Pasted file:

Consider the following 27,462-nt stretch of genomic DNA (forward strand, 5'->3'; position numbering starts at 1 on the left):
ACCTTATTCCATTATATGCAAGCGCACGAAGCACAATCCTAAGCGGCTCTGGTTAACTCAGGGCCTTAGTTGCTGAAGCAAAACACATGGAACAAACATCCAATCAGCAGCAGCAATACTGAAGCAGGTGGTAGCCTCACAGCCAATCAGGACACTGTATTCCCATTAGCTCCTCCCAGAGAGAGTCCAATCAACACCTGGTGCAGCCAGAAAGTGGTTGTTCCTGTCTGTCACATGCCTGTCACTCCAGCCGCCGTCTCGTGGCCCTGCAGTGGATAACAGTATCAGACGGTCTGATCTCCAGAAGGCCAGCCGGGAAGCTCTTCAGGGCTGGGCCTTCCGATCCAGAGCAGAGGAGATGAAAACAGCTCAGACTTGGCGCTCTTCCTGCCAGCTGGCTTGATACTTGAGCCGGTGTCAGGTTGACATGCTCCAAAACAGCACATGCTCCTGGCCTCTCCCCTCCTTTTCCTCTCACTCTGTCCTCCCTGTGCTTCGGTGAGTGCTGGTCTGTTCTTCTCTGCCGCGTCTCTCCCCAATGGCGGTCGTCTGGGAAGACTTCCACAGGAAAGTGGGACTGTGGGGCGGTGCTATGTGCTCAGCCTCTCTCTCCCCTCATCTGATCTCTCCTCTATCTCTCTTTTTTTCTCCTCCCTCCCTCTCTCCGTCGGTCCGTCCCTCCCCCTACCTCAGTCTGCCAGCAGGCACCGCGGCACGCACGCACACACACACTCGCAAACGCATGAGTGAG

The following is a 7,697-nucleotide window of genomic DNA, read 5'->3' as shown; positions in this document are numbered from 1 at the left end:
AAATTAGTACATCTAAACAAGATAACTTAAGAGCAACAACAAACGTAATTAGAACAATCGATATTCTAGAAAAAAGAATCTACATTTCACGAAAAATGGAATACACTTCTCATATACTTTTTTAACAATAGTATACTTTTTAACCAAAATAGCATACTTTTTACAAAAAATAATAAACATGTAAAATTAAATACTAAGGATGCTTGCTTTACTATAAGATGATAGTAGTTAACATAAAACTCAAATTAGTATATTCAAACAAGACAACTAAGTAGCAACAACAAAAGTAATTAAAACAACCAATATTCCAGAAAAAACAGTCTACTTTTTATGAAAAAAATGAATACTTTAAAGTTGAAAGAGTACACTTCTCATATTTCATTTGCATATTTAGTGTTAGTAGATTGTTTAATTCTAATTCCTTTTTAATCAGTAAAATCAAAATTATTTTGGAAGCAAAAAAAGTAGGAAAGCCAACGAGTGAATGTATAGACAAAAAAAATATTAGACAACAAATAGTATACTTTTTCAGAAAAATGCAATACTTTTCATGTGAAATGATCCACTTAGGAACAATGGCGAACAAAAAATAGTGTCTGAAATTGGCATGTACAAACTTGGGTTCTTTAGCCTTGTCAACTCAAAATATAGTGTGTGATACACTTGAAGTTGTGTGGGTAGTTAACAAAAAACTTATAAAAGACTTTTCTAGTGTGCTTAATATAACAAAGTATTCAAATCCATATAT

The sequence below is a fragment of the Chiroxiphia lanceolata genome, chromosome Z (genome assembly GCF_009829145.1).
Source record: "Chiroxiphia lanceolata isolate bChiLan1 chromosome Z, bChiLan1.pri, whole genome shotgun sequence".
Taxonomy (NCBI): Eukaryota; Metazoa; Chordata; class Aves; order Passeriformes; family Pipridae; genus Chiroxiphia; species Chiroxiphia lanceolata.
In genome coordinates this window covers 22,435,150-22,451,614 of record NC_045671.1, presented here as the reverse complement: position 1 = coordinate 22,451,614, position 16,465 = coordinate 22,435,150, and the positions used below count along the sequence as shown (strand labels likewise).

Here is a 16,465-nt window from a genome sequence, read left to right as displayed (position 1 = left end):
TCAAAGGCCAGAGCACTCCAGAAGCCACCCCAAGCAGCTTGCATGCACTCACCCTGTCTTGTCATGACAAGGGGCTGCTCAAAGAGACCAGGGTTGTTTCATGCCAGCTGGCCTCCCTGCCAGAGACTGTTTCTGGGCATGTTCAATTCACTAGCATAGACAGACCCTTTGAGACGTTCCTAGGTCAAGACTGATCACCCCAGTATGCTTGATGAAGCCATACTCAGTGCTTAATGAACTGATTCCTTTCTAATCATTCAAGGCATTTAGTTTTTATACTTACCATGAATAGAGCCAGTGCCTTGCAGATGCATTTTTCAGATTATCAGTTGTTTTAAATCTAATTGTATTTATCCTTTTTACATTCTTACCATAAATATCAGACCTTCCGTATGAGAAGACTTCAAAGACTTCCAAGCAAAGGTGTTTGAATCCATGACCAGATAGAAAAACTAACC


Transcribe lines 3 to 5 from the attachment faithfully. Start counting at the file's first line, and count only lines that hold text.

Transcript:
The following is a 7,697-nucleotide window of genomic DNA, read 5'->3' as shown; positions in this document are numbered from 1 at the left end:
AAATTAGTACATCTAAACAAGATAACTTAAGAGCAACAACAAACGTAATTAGAACAATCGATATTCTAGAAAAAAGAATCTACATTTCACGAAAAATGGAATACACTTCTCATATACTTTTTTAACAATAGTATACTTTTTAACCAAAATAGCATACTTTTTACAAAAAATAATAAACATGTAAAATTAAATACTAAGGATGCTTGCTTTACTATAAGATGATAGTAGTTAACATAAAACTCAAATTAGTATATTCAAACAAGACAACTAAGTAGCAACAACAAAAGTAATTAAAACAACCAATATTCCAGAAAAAACAGTCTACTTTTTATGAAAAAAATGAATACTTTAAAGTTGAAAGAGTACACTTCTCATATTTCATTTGCATATTTAGTGTTAGTAGATTGTTTAATTCTAATTCCTTTTTAATCAGTAAAATCAAAATTATTTTGGAAGCAAAAAAAGTAGGAAAGCCAACGAGTGAATGTATAGACAAAAAAAATATTAGACAACAAATAGTATACTTTTTCAGAAAAATGCAATACTTTTCATGTGAAATGATCCACTTAGGAACAATGGCGAACAAAAAATAGTGTCTGAAATTGGCATGTACAAACTTGGGTTCTTTAGCCTTGTCAACTCAAAATATAGTGTGTGATACACTTGAAGTTGTGTGGGTAGTTAACAAAAAACTTATAAAAGACTTTTCTAGTGTGCTTAATATAACAAAGTATTCAAATCCATATAT

The sequence below is a fragment of the Chiroxiphia lanceolata genome, chromosome Z (genome assembly GCF_009829145.1).